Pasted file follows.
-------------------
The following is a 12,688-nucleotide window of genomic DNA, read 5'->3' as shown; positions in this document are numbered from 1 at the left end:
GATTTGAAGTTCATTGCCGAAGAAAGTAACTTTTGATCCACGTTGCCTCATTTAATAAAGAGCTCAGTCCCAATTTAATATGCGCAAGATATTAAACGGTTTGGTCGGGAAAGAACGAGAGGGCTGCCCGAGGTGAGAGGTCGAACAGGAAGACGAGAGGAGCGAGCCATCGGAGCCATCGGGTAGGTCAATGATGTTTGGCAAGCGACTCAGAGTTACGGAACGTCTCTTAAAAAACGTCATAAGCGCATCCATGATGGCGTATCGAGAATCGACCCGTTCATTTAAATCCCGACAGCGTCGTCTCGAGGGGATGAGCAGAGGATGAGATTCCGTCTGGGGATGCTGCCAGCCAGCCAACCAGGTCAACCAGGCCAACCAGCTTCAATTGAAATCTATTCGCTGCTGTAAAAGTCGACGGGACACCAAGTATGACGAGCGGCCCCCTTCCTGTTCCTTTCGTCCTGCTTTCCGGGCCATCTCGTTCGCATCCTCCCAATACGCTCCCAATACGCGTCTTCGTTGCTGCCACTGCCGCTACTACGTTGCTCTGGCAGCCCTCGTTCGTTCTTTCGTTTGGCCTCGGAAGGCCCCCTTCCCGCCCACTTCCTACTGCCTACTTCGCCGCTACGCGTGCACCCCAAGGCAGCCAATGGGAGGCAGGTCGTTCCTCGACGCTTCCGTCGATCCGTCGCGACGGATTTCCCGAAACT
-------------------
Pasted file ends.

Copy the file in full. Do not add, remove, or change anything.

The following is a 12,688-nucleotide window of genomic DNA, read 5'->3' as shown; positions in this document are numbered from 1 at the left end:
GATTTGAAGTTCATTGCCGAAGAAAGTAACTTTTGATCCACGTTGCCTCATTTAATAAAGAGCTCAGTCCCAATTTAATATGCGCAAGATATTAAACGGTTTGGTCGGGAAAGAACGAGAGGGCTGCCCGAGGTGAGAGGTCGAACAGGAAGACGAGAGGAGCGAGCCATCGGAGCCATCGGGTAGGTCAATGATGTTTGGCAAGCGACTCAGAGTTACGGAACGTCTCTTAAAAAACGTCATAAGCGCATCCATGATGGCGTATCGAGAATCGACCCGTTCATTTAAATCCCGACAGCGTCGTCTCGAGGGGATGAGCAGAGGATGAGATTCCGTCTGGGGATGCTGCCAGCCAGCCAACCAGGTCAACCAGGCCAACCAGCTTCAATTGAAATCTATTCGCTGCTGTAAAAGTCGACGGGACACCAAGTATGACGAGCGGCCCCCTTCCTGTTCCTTTCGTCCTGCTTTCCGGGCCATCTCGTTCGCATCCTCCCAATACGCTCCCAATACGCGTCTTCGTTGCTGCCACTGCCGCTACTACGTTGCTCTGGCAGCCCTCGTTCGTTCTTTCGTTTGGCCTCGGAAGGCCCCCTTCCCGCCCACTTCCTACTGCCTACTTCGCCGCTACGCGTGCACCCCAAGGCAGCCAATGGGAGGCAGGTCGTTCCTCGACGCTTCCGTCGATCCGTCGCGACGGATTTCCCGAAACT